Chioma Agwuegbo
Posted December 24, 2012 from Nigeria

A few days ago I saw a link to a video about some ‘retribution’ meted out to a shoplifter at Shoprite, not sure if it’s Lagos or Abuja at this time.

The video starts with a lot of people screaming and a young lady who’s had most of her clothes ripped off, held by a young man who appears to be shielding her from the mob. She’s crying. The chanting is inaudible and then the video goes blurred for a few seconds. By the time it’s back she’s completely naked, crying even harder, and trying very unsuccessfully to cover her breasts and privates with her hands, and also stop the thronging mob from touching her.

I have tears in my eyes at this point, the scene is reminiscent of people poking at a caged animal. I wonder if there aren’t any police men at the mall.

It gets worse; the lady trips and falls. I find myself asking, ‘why on earth are they trying to carry her’? My answer lies in the next few seconds. She’s lifted, legs spread wide apart, and unhindered, some of the men start to touch her breasts and vagina. Others are content to film, take pictures, laugh and/or scream. I’ve had enough, but the video’s just about done too. All of three minutes and nine seconds, but that young lady will live with the trauma of this incident for the rest of her life.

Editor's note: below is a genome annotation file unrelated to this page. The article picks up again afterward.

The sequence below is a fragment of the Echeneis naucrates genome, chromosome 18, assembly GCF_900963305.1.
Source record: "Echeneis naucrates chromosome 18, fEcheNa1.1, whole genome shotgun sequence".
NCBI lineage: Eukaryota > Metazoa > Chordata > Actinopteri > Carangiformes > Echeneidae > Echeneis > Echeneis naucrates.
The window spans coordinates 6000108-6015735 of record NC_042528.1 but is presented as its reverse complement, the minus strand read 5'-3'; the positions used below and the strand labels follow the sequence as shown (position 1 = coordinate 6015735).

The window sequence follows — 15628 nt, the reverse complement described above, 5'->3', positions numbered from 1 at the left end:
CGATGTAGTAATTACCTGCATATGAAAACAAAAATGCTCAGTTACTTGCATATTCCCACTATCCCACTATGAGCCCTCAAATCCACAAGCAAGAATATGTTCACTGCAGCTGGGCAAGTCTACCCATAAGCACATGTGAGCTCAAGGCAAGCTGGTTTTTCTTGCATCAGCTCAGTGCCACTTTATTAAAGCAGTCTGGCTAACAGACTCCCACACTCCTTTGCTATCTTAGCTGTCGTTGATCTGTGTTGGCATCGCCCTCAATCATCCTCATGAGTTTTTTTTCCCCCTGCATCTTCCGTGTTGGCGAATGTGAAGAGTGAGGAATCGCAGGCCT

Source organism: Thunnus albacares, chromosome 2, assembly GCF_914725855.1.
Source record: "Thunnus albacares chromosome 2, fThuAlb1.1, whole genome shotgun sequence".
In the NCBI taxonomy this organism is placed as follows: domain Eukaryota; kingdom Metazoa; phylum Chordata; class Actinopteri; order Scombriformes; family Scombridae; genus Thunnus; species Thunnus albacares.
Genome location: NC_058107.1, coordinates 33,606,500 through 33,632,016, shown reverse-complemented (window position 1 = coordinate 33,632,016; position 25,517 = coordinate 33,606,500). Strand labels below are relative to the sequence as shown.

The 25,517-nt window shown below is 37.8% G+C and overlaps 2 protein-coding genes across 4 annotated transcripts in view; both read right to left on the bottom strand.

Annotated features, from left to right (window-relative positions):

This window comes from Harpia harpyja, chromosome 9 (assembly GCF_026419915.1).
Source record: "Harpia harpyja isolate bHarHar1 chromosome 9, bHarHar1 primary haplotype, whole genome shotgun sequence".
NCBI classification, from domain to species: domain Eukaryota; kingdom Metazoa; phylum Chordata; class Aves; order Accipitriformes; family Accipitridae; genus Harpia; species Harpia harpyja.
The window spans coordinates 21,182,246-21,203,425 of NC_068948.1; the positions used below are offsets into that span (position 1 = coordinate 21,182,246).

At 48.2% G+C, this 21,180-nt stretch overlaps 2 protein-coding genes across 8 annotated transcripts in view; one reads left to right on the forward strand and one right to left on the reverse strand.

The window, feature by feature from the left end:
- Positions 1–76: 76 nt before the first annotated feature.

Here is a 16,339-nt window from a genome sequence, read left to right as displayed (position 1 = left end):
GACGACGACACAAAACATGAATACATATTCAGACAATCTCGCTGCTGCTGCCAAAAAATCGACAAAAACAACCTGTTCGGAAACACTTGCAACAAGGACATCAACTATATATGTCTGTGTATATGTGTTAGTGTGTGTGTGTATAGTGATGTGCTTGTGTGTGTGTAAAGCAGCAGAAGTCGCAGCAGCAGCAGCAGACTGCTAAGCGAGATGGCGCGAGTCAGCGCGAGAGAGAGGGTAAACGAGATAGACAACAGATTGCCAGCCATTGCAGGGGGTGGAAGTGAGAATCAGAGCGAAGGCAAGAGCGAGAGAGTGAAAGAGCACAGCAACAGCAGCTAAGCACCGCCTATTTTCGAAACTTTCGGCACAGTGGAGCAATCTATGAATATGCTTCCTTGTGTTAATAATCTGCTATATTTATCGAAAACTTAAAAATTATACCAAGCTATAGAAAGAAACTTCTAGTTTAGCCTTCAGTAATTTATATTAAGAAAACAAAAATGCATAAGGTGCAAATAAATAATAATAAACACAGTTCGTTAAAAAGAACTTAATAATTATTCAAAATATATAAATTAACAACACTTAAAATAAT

This incident isn’t novel, neither is it isolated. We have become so disenchanted with our legal system that we have become judge and jury unto ourselves; we’d rather distribute punishment ourselves, and in the most barbaric and dehumanizing of ways. I could regal you with tales of close friends who narrowly escaped lynching, or some other mob action, and they were innocent!

Very recently our sensibilities were jarred by the murder of four students in Aluu, a hitherto unknown town in Rivers State, Nigeria. Details are still sketchy but the most popular story has it that the four young men, students at the University of Port Harcourt had gone early in the morning to recover a debt owed one of them. The debtor didn’t have the money and in the argument that ensued, started shouting, ‘thief thief’. Like ants to sugar, a crowd gathered, and without inquiring, the boys were rounded up, stripped, paraded through the town, beaten, clubbed, and then burnt. Horrible. Simply horrible.